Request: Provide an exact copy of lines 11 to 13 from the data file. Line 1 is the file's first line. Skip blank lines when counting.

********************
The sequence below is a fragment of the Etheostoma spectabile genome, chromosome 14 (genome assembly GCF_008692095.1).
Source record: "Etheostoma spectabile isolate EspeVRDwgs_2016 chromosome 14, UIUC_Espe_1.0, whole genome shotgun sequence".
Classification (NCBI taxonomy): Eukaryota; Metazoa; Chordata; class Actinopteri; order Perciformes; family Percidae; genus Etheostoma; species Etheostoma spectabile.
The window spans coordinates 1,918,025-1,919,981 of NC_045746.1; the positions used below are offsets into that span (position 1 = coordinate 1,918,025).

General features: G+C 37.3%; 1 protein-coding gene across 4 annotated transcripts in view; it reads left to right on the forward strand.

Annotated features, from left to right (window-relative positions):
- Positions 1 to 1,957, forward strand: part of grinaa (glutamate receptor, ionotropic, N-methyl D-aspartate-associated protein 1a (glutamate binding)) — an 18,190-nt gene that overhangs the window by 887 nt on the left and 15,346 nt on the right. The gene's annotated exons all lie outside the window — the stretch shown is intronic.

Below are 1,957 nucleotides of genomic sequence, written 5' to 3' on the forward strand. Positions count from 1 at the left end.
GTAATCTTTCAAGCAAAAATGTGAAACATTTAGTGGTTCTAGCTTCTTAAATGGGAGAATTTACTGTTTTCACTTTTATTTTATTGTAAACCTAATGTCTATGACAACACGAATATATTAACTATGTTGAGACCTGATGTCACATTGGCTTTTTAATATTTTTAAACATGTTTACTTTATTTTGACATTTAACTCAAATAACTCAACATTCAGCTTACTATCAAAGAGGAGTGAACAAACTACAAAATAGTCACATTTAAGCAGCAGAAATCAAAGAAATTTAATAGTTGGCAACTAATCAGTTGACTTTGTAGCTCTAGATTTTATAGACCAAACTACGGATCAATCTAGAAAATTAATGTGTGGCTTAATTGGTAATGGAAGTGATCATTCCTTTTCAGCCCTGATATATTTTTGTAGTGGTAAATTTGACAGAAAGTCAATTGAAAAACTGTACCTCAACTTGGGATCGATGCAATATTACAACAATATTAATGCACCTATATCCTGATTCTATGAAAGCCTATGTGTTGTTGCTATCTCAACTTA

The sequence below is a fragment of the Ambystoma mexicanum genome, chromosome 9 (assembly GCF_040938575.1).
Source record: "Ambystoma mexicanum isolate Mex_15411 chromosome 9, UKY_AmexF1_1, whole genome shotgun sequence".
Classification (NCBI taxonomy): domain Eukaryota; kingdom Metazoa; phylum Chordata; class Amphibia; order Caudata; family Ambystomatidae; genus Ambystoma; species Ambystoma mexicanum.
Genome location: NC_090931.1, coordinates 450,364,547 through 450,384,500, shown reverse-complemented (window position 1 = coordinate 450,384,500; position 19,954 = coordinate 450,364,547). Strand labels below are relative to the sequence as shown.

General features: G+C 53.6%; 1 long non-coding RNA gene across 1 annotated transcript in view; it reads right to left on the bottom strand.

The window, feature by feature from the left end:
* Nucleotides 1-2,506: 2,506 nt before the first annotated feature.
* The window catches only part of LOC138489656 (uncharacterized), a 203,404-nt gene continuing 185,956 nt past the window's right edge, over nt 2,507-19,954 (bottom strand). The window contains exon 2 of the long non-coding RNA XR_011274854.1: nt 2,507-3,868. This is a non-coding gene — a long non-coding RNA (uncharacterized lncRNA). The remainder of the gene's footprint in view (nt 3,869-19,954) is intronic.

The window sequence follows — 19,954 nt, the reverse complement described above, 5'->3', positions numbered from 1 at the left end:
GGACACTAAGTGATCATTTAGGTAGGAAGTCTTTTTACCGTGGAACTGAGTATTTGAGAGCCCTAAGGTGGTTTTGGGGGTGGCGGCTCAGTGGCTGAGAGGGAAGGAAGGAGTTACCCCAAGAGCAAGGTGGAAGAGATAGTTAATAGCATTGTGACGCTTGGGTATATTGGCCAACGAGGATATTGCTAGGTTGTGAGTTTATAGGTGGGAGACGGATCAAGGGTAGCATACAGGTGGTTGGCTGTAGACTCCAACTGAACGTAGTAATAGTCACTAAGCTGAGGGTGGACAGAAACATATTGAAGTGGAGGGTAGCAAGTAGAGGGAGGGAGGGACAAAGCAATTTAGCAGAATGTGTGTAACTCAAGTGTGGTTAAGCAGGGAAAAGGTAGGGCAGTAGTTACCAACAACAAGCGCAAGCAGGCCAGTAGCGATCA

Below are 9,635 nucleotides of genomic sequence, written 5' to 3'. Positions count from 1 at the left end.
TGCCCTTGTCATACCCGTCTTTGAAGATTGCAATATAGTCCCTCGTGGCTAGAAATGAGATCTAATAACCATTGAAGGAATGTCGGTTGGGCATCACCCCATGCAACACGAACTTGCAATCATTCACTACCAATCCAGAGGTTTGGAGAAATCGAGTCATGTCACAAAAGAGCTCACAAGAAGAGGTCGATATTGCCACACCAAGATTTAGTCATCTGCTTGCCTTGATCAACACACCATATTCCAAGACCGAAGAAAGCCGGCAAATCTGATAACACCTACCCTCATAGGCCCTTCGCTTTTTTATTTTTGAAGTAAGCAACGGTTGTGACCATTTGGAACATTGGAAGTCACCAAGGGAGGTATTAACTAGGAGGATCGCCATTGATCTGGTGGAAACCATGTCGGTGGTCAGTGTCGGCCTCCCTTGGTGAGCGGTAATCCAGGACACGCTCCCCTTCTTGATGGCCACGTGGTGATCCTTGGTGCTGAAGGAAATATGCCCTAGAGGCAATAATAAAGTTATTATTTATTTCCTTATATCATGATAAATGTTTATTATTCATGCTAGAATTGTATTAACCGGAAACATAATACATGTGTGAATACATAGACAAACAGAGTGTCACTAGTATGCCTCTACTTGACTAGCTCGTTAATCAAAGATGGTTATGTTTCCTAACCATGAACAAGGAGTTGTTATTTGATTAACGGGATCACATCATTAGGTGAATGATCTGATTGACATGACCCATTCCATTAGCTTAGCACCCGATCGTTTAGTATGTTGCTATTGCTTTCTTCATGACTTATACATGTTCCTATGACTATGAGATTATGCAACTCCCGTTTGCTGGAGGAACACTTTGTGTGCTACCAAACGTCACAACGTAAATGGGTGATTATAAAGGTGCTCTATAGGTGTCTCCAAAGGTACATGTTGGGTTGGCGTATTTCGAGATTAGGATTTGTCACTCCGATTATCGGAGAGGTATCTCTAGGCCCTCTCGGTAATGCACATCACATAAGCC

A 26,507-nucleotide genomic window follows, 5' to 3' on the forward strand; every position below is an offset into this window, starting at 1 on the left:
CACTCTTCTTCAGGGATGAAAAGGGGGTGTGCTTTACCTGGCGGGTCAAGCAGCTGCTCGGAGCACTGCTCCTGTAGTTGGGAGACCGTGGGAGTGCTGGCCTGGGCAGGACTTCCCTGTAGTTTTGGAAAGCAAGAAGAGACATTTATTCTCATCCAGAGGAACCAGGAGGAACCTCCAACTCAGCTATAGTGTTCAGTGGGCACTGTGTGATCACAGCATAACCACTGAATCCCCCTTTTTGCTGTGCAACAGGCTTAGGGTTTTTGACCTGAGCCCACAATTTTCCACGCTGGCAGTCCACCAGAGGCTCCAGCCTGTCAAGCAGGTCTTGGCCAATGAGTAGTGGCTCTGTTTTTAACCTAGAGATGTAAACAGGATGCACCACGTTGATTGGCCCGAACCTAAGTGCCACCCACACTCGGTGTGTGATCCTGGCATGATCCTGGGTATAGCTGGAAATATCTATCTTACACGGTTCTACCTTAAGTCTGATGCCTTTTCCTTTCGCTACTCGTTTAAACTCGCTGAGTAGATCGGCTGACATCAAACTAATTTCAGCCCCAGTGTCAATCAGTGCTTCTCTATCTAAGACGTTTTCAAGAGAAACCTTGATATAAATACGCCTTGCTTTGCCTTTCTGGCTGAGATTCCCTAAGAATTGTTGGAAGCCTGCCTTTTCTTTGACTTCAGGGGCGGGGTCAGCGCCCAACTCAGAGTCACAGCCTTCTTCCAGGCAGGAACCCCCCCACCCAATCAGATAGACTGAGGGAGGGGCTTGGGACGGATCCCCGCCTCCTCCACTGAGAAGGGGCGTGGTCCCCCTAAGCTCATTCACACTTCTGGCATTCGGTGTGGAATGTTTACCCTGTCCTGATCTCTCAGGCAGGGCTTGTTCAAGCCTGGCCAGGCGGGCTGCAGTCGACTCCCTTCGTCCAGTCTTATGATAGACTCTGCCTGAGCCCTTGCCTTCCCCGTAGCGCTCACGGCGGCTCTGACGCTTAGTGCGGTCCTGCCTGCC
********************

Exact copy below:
Source record: "Ambystoma mexicanum isolate Mex_15411 chromosome 9, UKY_AmexF1_1, whole genome shotgun sequence".
Classification (NCBI taxonomy): domain Eukaryota; kingdom Metazoa; phylum Chordata; class Amphibia; order Caudata; family Ambystomatidae; genus Ambystoma; species Ambystoma mexicanum.
Genome location: NC_090931.1, coordinates 450,364,547 through 450,384,500, shown reverse-complemented (window position 1 = coordinate 450,384,500; position 19,954 = coordinate 450,364,547). Strand labels below are relative to the sequence as shown.